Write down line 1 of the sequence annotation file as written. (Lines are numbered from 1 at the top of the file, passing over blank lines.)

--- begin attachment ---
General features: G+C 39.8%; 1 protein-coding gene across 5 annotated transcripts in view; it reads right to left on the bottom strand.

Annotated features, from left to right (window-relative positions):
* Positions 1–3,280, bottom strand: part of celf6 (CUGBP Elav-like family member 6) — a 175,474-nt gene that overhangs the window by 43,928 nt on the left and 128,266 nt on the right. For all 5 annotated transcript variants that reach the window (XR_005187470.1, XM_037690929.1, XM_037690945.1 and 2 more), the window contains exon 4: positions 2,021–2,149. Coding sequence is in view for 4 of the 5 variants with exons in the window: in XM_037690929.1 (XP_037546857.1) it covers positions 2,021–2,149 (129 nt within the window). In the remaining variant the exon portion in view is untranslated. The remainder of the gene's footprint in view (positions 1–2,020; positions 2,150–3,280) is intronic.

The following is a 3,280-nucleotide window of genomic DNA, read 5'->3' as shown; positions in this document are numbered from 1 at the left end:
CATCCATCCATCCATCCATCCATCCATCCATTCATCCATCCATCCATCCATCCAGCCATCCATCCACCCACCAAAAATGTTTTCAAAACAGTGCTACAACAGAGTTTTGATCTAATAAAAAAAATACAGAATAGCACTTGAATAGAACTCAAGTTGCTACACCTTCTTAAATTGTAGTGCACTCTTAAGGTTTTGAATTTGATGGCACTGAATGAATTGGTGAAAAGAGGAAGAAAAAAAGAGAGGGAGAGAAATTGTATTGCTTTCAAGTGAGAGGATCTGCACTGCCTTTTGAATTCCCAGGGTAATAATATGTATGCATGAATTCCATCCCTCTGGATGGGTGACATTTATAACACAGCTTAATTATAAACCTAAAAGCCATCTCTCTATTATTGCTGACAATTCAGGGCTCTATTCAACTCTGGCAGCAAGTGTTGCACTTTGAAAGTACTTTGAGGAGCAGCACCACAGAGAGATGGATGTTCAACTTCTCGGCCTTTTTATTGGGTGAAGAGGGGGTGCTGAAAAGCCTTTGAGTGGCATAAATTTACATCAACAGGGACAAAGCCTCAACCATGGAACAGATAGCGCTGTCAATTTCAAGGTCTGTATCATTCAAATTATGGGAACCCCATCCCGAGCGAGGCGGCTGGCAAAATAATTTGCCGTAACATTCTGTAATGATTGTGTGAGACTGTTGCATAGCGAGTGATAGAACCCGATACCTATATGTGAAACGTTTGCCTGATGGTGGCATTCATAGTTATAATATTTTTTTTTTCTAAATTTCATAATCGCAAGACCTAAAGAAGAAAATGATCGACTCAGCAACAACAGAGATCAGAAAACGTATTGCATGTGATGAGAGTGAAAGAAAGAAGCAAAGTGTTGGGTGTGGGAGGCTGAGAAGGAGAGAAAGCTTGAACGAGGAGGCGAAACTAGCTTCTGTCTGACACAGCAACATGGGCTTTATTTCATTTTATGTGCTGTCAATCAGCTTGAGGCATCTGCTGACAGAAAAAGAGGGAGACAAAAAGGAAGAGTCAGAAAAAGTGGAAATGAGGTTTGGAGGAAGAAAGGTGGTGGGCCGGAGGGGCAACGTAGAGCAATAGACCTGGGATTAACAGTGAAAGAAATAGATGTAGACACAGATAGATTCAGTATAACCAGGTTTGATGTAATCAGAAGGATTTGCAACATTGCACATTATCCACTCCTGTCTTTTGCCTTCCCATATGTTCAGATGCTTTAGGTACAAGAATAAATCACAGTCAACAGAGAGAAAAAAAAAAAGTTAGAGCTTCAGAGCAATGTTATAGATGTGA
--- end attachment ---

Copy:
General features: G+C 39.8%; 1 protein-coding gene across 5 annotated transcripts in view; it reads right to left on the bottom strand.